Technologies undoubtedly have the potential to dramatically improve the provision of development and humanitarian aid and to empower populations. However, the privacy implications of many new technologies are significant and are not well understood by many development actors. The expectations that are placed on technologies to solve problems need to be significantly circumscribed, and the potential negative implications of technologies must be assessed before their deployment. Biometric identification systems, for example, may assist in aid disbursement, but if they also wrongly exclude whole categories of people, then the objectives of the original development intervention have not been achieved. Similarly, border surveillance and communications surveillance systems may help a government improve national security, but may also enable the surveillance of human rights defenders, political activists, immigrants and other groups.

Asking for humanitarian actors to protect and respect privacy rights must not be distorted as requiring inflexible and impossibly high standards that would derail development initiatives if put into practice. Privacy is not an absolute right and may be limited, but only where limitation is necessary, proportionate and in accordance with law. The crucial aspect is to actually undertake an analysis of the technology and its privacy implications and to do so in a thoughtful and considered manner. For example, if an intervention requires collecting personal data from those receiving aid, the first step should be to ask what information is necessary to collect, rather than just applying a standard approach to each programme. In some cases, this may mean additional work. But this work should be considered in light of the contribution upholding human rights and the rule of law make to development and to producing sustainable outcomes. And in some cases, respecting privacy can also mean saving lives, as information falling into the wrong hands could spell tragedy.

A new framing

While there is an increasing recognition among development actors that more attention needs to be paid to privacy, it is not enough to merely ensure that a programme or initiative does not actively harm the right to privacy; instead, development actors should aim to promote rights, including the right to privacy, as an integral part of achieving sustainable development outcomes. Development is not just, or even mostly, about accelerating economic growth. The core of development is building capacity and infrastructure, advancing equality, and supporting democratic societies that protect, respect and fulfill human rights.

The benefits of development and humanitarian assistance can be delivered without unnecessary and disproportionate limitations on the right to privacy. The challenge is to improve access to and understanding of technologies, ensure that policymakers and the laws they adopt respond to the challenges and possibilities of technology, and generate greater public debate to ensure that rights and freedoms are negotiated at a societal level.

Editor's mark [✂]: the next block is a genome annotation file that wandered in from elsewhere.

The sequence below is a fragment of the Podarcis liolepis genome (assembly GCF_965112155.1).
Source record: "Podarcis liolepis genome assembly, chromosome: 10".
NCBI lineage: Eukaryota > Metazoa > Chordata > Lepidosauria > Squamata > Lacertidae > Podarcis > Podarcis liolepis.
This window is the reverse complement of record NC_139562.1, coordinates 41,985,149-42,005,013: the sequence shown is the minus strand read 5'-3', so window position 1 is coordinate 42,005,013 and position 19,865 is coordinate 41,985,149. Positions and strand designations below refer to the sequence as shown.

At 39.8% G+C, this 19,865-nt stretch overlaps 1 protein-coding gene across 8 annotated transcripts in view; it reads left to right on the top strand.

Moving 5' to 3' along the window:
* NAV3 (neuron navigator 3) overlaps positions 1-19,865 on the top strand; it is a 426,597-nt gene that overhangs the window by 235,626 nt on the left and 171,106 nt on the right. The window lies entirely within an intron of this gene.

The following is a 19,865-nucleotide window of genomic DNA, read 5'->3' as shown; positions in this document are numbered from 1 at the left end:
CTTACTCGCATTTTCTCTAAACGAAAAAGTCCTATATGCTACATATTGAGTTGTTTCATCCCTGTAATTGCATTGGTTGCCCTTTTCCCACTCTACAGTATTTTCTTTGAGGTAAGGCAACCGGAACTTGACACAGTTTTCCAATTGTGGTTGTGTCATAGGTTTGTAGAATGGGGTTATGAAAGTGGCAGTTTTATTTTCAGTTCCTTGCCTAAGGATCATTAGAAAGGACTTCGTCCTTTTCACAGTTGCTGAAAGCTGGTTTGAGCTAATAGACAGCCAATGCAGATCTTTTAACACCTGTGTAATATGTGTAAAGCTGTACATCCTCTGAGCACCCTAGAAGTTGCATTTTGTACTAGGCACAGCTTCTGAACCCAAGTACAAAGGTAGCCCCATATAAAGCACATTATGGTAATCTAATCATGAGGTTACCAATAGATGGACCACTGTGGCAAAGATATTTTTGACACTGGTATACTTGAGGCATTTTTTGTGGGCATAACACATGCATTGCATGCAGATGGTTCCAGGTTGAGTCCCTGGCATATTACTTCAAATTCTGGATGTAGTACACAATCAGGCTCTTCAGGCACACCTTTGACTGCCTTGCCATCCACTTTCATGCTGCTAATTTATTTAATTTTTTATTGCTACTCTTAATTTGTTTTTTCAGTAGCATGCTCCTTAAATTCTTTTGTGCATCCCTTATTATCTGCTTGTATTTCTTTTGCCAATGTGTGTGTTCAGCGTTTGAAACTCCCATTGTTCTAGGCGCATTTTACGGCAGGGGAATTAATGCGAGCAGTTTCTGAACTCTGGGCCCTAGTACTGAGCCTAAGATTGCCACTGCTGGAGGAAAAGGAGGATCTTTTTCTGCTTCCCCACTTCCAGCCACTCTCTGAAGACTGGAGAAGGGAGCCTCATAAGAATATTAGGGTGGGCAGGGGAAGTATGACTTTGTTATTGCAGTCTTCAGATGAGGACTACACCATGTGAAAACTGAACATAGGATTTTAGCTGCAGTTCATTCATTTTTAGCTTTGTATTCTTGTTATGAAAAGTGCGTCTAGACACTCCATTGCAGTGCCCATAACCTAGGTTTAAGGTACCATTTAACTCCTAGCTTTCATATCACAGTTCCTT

Technologies can be built to satisfy both development and privacy.

Download the Aiding Surveillance report.

Read Full Post »

This post was originally published on the Open Knowledge Foundation blog

A core theme that the Open Development track covered at September’s Open Knowledge Conference was Ethics and Risk in Open Development. There were more questions than answers in the discussions, summarized below, and the Open Development working group plans to further examine these issues over the coming year.

Informed consent and opting in or out

Ethics around ‘opt in’ and ‘opt out’ when working with people in communities with fewer resources, lower connectivity, and/or less of an understanding about privacy and data are tricky. Yet project implementers have a responsibility to work to the best of their ability to ensure that participants understand what will happen with their data in general, and what might happen if it is shared openly.

There are some concerns around how these decisions are currently being made and by whom. Can an NGO make the decision to share or open data from/about program participants? Is it OK for an NGO to share ‘beneficiary’ data with the private sector in return for funding to help make a program ‘sustainable’? What liabilities might donors or program implementers face in the future as these issues develop?

Issues related to private vs. public good need further discussion, and there is no one right answer because concepts and definitions of ‘private’ and ‘public’ data change according to context and geography.

Informed participation, informed risk-taking

The ‘do no harm’ principle is applicable in emergency and conflict situations, but is it realistic to apply it to activism? There is concern that organizations implementing programs that rely on newer ICTs and open data are not ensuring that activists have enough information to make an informed choice about their involvement. At the same time, assuming that activists don’t know enough to decide for themselves can come across as paternalistic.

As one participant at OK Con commented, “human rights and accountability work are about changing power relations. Those threatened by power shifts are likely to respond with violence and intimidation. If you are trying to avoid all harm, you will probably not have any impact.” There is also the concept of transformative change: “things get worse before they get better. How do you include that in your prediction of what risks may be involved? There also may be a perception gap in terms of what different people consider harm to be. Whose opinion counts and are we listening? Are the right people involved in the conversations about this?”